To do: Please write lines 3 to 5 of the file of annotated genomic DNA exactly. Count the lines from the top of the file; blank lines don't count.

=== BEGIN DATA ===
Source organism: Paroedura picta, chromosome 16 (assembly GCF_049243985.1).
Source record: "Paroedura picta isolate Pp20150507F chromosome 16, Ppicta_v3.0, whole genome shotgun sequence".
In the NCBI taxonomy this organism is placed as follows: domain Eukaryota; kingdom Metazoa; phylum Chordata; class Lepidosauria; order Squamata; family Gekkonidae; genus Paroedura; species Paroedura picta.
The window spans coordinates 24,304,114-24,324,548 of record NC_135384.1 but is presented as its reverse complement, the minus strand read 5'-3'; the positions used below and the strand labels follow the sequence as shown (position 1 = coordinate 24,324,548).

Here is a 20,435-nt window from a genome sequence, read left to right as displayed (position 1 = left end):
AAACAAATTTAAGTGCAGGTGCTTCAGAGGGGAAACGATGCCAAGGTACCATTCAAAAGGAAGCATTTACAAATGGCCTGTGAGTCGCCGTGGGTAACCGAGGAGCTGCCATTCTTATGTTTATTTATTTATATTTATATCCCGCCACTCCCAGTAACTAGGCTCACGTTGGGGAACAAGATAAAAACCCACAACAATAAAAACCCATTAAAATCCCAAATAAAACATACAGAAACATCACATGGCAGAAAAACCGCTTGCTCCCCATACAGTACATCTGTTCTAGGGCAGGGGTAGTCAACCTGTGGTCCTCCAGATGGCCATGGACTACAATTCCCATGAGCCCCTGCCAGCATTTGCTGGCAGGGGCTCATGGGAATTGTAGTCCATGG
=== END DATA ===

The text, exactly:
In the NCBI taxonomy this organism is placed as follows: domain Eukaryota; kingdom Metazoa; phylum Chordata; class Lepidosauria; order Squamata; family Gekkonidae; genus Paroedura; species Paroedura picta.
The window spans coordinates 24,304,114-24,324,548 of record NC_135384.1 but is presented as its reverse complement, the minus strand read 5'-3'; the positions used below and the strand labels follow the sequence as shown (position 1 = coordinate 24,324,548).

Here is a 20,435-nt window from a genome sequence, read left to right as displayed (position 1 = left end):